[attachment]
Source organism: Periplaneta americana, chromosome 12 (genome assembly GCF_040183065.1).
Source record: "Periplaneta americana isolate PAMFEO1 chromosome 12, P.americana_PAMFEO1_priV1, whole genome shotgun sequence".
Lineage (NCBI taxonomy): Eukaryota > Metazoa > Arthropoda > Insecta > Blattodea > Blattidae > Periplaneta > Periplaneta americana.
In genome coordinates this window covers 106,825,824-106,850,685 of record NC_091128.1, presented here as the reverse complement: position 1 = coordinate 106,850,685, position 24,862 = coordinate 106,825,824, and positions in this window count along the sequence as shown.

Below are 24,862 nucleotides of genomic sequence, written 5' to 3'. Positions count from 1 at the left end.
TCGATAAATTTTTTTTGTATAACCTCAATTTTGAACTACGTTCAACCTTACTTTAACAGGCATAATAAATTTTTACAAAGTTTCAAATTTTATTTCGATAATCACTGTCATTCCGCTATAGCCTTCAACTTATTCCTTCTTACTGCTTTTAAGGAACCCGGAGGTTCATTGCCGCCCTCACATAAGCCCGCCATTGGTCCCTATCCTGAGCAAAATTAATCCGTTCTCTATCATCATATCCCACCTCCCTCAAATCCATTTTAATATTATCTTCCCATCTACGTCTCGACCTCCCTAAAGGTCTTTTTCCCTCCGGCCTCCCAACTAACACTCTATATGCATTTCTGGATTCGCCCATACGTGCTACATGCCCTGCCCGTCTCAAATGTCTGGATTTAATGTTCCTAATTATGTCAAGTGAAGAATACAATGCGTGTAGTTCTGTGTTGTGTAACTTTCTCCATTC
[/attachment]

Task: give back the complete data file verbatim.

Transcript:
Source organism: Periplaneta americana, chromosome 12 (genome assembly GCF_040183065.1).
Source record: "Periplaneta americana isolate PAMFEO1 chromosome 12, P.americana_PAMFEO1_priV1, whole genome shotgun sequence".
Lineage (NCBI taxonomy): Eukaryota > Metazoa > Arthropoda > Insecta > Blattodea > Blattidae > Periplaneta > Periplaneta americana.
In genome coordinates this window covers 106,825,824-106,850,685 of record NC_091128.1, presented here as the reverse complement: position 1 = coordinate 106,850,685, position 24,862 = coordinate 106,825,824, and positions in this window count along the sequence as shown.

Below are 24,862 nucleotides of genomic sequence, written 5' to 3'. Positions count from 1 at the left end.
TCGATAAATTTTTTTTGTATAACCTCAATTTTGAACTACGTTCAACCTTACTTTAACAGGCATAATAAATTTTTACAAAGTTTCAAATTTTATTTCGATAATCACTGTCATTCCGCTATAGCCTTCAACTTATTCCTTCTTACTGCTTTTAAGGAACCCGGAGGTTCATTGCCGCCCTCACATAAGCCCGCCATTGGTCCCTATCCTGAGCAAAATTAATCCGTTCTCTATCATCATATCCCACCTCCCTCAAATCCATTTTAATATTATCTTCCCATCTACGTCTCGACCTCCCTAAAGGTCTTTTTCCCTCCGGCCTCCCAACTAACACTCTATATGCATTTCTGGATTCGCCCATACGTGCTACATGCCCTGCCCGTCTCAAATGTCTGGATTTAATGTTCCTAATTATGTCAAGTGAAGAATACAATGCGTGTAGTTCTGTGTTGTGTAACTTTCTCCATTC